|Index||5 reviews in total|
I'm guessing, but I'm probably on firm ground that with the success of
the Ealing Studios Whiskey Galore two years earlier, it was felt that
Green Grow The Rushes with a similar subject would have a built in
audience. Though Green Grow The Rushes is not quite as good as Whiskey
Galore, it's certainly an amusing enough comedy about a village and the
marsh territory surrounding it determined to maintain their
independence and way of living even in the modern times of the post
World War II United Kingdom.
One thing that Green Grow The Rushes does have is a young Richard Burton in one of his earliest screen appearances. He plays a young fisherman who has a more lucrative sideline in smuggling. In fact it's the cottage industry of this coastal town. Which is a source of some amusement to Burton when reporter Honor Blackman of the town paper acts all innocent like she doesn't know.
In fact this place has prized it's independence for several hundred years since Henry III granted them a charter of home rule way back when that sort of thing wasn't done. However three officious bureaucrats from various ministries show up with a plan for what we in America might term urban renewal and the town springs to action. Every wile and stratagem they can think of and liberal use of the home rule charter granted them thwarts these bureaucrats at every turn. It's all led by Roger Livesey who is the captain of one of the smuggling ships.
Green Grow The Rushes is a bright and amusing comedy, but I honestly don't think anyone would have predicted the enormously successful career of Richard Burton from seeing it though.
I believe it was G. K. Chesterton who described himself as a "Little Englander." To those of us born after WWII, it is hard to fully grasp what he had in mind; which is the reason why I like Green Grow the Rushes, because I think it gives some idea of what Chesterton meant. It is ostensibly about a boat that became stranded with a load of brandy. But the subtext involves the conflict between officials of the British national government and the locals and their local officials who attempt to thwart the government by invoking laws and immunities dating back to feudal times. In this sense it is a libertarian classic which reminds us that so-called feudal Europe was in fact a complex tapestry of autonomous localities, fiefdoms, principalities, etc., under a relatively weak (by today's standards) central state. The movie manages to convey a sense of nostalgia for a type of little England with its absurdly dressed officials and independent-minded locals who stand in contrast to and are suspicious of the suited technocrats who descend upon them to change their customs and plan their lives.
British comedy about a marsh community with a little secret. Some government snooties bounce into town to boss folks around, but the joke is on them. The entire community is involved with booze smuggling, and they're not about to give it up. Richard Burton and Honor Blackman are among the cast. Favorite part: the fate of the little clipper ship full of booze as it encounters a dangerous storm. What does the crew do when faced with being discovered with contraband? They drink it...and wreck the ship. The next morning the ship has been lifted over the sea wall into a farmer's meadow. A movie that makes me smile every time I think of it.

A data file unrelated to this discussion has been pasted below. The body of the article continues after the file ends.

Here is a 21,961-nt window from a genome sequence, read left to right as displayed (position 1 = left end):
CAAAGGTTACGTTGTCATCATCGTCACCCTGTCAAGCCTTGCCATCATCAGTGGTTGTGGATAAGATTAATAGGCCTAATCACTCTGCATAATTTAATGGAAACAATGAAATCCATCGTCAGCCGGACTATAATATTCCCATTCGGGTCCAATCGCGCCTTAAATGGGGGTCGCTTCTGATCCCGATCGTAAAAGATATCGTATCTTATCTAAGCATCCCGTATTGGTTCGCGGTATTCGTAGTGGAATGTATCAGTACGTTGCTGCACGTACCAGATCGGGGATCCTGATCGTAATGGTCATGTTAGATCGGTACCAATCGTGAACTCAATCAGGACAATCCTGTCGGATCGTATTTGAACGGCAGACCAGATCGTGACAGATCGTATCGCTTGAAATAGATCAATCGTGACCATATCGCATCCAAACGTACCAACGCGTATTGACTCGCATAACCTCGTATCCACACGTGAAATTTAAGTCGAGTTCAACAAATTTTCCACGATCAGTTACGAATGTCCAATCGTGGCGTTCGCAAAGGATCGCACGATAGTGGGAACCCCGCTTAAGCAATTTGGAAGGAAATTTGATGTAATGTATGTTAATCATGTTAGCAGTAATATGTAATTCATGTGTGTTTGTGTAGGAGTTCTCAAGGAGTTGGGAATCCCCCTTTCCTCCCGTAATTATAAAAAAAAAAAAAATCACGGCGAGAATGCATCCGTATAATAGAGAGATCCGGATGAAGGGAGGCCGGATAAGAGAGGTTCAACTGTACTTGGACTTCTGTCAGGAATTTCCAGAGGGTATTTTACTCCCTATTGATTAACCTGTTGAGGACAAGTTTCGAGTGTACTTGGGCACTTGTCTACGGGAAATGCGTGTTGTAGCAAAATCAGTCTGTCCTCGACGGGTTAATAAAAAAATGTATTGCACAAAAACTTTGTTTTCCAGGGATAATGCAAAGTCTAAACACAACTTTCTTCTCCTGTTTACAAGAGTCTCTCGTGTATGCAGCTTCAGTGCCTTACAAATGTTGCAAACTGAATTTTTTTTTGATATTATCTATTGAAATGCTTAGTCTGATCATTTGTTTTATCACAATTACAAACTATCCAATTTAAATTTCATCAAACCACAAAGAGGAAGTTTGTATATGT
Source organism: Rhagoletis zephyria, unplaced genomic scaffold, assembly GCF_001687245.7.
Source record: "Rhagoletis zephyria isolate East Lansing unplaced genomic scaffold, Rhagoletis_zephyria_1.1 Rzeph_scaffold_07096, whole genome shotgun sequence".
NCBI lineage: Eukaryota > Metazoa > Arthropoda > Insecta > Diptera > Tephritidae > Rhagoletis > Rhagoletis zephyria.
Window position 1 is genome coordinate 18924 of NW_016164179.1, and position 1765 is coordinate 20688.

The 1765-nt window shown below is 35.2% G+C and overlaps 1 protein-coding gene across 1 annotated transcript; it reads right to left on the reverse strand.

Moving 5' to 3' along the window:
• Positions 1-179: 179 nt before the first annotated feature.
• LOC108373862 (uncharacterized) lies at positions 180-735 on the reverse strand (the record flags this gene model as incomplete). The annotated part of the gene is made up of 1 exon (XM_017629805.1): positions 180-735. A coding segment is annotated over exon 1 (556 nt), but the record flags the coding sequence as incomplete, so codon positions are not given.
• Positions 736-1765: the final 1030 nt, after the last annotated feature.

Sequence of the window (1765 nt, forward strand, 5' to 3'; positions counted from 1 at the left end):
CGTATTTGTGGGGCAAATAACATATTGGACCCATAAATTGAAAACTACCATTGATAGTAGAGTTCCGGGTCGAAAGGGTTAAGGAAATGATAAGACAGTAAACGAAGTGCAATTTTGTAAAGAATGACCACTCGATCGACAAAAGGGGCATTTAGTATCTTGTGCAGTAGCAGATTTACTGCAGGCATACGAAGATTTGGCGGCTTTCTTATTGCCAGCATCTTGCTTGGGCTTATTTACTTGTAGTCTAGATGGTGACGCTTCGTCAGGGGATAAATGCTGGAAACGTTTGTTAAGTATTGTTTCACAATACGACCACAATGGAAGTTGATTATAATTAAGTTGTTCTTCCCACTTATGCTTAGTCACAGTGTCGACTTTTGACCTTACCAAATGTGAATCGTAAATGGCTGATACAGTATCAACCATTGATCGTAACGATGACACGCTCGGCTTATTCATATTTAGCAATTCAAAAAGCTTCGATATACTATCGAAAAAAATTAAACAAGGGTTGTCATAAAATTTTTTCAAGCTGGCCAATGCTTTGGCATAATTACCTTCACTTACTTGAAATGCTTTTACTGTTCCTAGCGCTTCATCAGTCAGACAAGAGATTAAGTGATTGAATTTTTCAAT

This film was the first venture of ACT Films,a company set up by the technicians union to provide more employment for its members.they were aided with government money through the NFFC.They did have problems getting this and their other films distributed with the result that the venture was a short lived affair.If the other films were of a similar quality to this then it is little surprise.It is a clear copy of Whiskey galore and Passport To Pimlico only without the originality and humour of the original.Instead of humour slapstick takes its place often with woeful results.the climax is just plain awful.What makes it worse is that the cast is good.Roger Livesey on his way down to character parts and a very young Honor Blackman and Richard Burton.Shame this talent is wasted on this dismal farce.
Is there any documentation on the story of this movie. In other words, how does this derive from the 18th-century English folk song "Green Grow the Rushes" (?) Those words are sung in the second line of each verse. The first verse is, I'll sing you one O. Green grow the rushes O. and so on until the song reaches I'll sing you twelve O... it's a counting song, similar to "The Twelve Days of Christmas." In Kent, the movie's setting, some of the locals are "Lily White," though no reason is given by the movie as to how anyone earns that designation. In the song, each verse (after the first) has the line, "Two, two, the lily-white boys, clothed all in green O." But the original meaning of that is now a matter of speculation.
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